Voluntary food fortification policy in Australia: did ‘formal’ stakeholder consultation influence the outcome?

Ashton, B, Star, C, Lawrence, Mark and Coveney, J 2021, Voluntary food fortification policy in Australia: did ‘formal’ stakeholder consultation influence the outcome?, Health Promotion International, pp. 1-10, doi: 10.1093/heapro/daab003.

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Title Voluntary food fortification policy in Australia: did ‘formal’ stakeholder consultation influence the outcome?
Author(s) Ashton, B
Star, C
Lawrence, MarkORCID iD for Lawrence, Mark orcid.org/0000-0001-6899-3983
Coveney, J
Journal name Health Promotion International
Start page 1
End page 10
Total pages 10
Publisher Oxford University Press
Place of publication Oxford, Eng.
Publication date 2021-02-07
ISSN 0957-4824
1460-2245
Keyword(s) food policy
food regulation
problem representation
voluntary food fortification
Summary Summary This research aimed to understand how the policy was represented as a ‘problem’ in food regulatory decision-making in Australia, and the implications for public health nutrition engagement with policy development processes. Bacchi’s ‘what’s the problem represented to be?’ discourse analysis method was applied to a case study of voluntary food fortification policy (VFP) developed by the then Australia and New Zealand Food Regulation Ministerial Council (ANZFRMC) between 2002 and 2012. As a consultative process is a legislated aspect of food regulatory policy development in Australia, written stakeholder submissions contributed most of the key documents ascertained as relevant to the case. Four major categories of stakeholder were identified in the data; citizen, public health, government and industry. Predictably, citizen, government and public health stakeholders primarily represented voluntary food fortification (VF) as a problem of public health, while industry stakeholders represented it as a problem of commercial benefit. This reflected expected differences regarding decision-making control and power over regulatory activity. However, at both the outset and conclusion of the policy process, the ANZFRMC represented the problem of VF as commercial benefit, suggesting that in this case, a period of ‘formal’ stakeholder consultation did not alter the outcome. This research indicates that in VFP, the policy debate was fought and won at the initial framing of the problem in the earliest stages of the policy process. Consequently, if public health nutritionists leave their participation in the process until formal consultation stages, the opportunity to influence policy may already be lost.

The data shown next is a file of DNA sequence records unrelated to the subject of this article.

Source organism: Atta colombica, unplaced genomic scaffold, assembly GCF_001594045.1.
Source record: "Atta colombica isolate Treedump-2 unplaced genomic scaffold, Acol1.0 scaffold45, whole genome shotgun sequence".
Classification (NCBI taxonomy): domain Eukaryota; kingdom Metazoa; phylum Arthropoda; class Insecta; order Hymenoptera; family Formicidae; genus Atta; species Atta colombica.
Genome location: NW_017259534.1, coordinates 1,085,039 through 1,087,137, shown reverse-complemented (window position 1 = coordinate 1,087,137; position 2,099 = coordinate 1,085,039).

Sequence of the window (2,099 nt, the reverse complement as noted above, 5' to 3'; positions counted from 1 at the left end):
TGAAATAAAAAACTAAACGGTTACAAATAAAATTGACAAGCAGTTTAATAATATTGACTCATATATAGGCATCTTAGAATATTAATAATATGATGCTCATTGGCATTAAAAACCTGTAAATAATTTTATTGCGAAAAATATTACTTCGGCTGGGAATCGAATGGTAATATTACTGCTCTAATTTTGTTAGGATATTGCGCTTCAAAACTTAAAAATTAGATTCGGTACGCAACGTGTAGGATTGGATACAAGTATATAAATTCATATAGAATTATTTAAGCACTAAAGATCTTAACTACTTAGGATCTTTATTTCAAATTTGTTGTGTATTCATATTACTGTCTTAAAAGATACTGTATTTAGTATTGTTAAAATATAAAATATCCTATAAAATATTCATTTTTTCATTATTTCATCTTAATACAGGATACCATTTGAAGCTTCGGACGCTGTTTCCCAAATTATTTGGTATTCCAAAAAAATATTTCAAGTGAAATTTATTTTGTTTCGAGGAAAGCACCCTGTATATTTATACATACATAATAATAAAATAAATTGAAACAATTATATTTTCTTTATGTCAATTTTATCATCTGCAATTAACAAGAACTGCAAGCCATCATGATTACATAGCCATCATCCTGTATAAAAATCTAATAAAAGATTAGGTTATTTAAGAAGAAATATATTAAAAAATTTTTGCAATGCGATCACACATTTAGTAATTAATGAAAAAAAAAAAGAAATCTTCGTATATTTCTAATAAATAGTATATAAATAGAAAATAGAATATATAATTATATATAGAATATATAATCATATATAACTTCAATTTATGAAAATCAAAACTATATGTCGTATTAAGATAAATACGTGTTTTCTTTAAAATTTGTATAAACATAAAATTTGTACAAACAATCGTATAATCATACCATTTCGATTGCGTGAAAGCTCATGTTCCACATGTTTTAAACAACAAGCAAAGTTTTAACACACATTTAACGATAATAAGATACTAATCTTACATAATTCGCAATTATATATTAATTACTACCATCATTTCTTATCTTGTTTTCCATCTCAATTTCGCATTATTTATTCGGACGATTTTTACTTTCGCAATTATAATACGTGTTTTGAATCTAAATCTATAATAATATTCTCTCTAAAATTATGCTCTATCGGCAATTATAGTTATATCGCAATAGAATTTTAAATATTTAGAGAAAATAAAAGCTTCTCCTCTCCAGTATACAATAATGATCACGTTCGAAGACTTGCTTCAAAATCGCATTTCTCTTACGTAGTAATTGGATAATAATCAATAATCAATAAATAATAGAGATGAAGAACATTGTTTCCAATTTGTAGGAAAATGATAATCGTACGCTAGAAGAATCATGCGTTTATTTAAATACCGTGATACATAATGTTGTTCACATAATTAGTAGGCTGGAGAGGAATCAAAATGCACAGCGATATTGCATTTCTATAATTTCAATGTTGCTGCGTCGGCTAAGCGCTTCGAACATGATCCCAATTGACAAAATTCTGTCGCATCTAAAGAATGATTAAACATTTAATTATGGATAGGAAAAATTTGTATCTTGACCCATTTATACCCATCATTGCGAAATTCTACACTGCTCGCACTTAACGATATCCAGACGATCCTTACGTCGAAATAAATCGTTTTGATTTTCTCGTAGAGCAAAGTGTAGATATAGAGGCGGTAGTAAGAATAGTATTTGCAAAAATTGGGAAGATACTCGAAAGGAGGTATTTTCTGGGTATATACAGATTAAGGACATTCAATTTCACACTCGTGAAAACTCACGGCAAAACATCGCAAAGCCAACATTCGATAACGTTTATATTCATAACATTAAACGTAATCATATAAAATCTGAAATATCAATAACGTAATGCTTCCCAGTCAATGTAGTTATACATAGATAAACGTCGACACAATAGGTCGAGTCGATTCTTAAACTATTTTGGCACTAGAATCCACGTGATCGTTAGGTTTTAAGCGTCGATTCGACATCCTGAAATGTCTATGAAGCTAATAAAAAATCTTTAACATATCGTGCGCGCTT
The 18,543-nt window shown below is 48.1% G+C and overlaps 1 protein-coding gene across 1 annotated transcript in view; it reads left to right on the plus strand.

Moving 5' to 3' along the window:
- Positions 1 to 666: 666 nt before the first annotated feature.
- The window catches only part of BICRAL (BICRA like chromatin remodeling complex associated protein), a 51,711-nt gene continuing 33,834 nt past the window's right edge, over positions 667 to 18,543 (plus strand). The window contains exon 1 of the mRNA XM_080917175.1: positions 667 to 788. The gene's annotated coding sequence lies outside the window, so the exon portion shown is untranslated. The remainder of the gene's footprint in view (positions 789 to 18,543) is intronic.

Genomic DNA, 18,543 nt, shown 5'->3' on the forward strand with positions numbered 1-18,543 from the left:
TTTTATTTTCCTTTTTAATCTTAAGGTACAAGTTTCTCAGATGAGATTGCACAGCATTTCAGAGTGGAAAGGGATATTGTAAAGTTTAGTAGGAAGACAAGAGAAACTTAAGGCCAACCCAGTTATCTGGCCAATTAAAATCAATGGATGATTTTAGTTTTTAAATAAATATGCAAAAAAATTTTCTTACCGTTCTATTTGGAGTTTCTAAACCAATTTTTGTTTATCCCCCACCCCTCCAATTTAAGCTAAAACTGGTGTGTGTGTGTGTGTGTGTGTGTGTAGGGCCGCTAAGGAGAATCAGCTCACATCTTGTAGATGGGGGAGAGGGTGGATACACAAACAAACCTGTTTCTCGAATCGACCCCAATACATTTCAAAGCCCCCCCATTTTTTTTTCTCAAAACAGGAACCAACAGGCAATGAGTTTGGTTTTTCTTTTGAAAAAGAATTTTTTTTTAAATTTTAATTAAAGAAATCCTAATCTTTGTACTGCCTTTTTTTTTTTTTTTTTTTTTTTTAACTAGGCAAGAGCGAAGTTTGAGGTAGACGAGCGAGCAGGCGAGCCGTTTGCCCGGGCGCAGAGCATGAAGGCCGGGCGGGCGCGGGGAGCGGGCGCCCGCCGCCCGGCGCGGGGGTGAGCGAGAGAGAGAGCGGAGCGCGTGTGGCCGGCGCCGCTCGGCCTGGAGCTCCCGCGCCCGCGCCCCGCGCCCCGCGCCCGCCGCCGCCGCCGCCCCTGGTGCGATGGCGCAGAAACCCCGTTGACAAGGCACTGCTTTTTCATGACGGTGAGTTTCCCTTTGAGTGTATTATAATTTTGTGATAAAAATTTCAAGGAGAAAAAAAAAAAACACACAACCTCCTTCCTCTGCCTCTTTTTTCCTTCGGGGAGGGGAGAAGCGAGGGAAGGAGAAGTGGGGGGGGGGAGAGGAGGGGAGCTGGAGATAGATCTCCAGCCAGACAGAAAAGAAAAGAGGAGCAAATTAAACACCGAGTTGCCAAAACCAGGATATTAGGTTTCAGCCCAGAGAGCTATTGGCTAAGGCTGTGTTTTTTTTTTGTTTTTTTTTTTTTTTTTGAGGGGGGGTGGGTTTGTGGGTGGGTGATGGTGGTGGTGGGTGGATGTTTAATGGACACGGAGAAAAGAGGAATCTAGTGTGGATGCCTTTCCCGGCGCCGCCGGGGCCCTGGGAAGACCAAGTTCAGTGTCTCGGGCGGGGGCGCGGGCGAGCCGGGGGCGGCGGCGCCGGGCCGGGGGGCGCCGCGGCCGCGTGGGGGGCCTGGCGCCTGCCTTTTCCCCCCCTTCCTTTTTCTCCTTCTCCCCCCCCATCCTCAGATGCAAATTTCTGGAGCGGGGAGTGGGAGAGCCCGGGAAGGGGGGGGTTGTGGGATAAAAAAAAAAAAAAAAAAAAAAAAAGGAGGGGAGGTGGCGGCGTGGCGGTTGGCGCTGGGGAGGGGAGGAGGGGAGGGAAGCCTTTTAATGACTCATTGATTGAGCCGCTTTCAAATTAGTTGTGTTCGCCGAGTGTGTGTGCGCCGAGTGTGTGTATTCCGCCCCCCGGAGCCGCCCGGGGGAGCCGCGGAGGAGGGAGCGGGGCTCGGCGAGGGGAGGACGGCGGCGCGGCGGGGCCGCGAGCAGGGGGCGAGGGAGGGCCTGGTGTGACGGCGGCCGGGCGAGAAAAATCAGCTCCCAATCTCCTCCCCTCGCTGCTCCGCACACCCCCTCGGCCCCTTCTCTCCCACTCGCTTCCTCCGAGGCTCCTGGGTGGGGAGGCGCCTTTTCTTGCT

Notes In Press
Language eng
DOI 10.1093/heapro/daab003
Indigenous content off
Field of Research 1117 Public Health and Health Services
1302 Curriculum and Pedagogy
HERDC Research category C1 Refereed article in a scholarly journal
Persistent URL http://hdl.handle.net/10536/DRO/DU:30148231

Document type: Journal Article
Collections: Faculty of Health
School of Exercise and Nutrition Sciences
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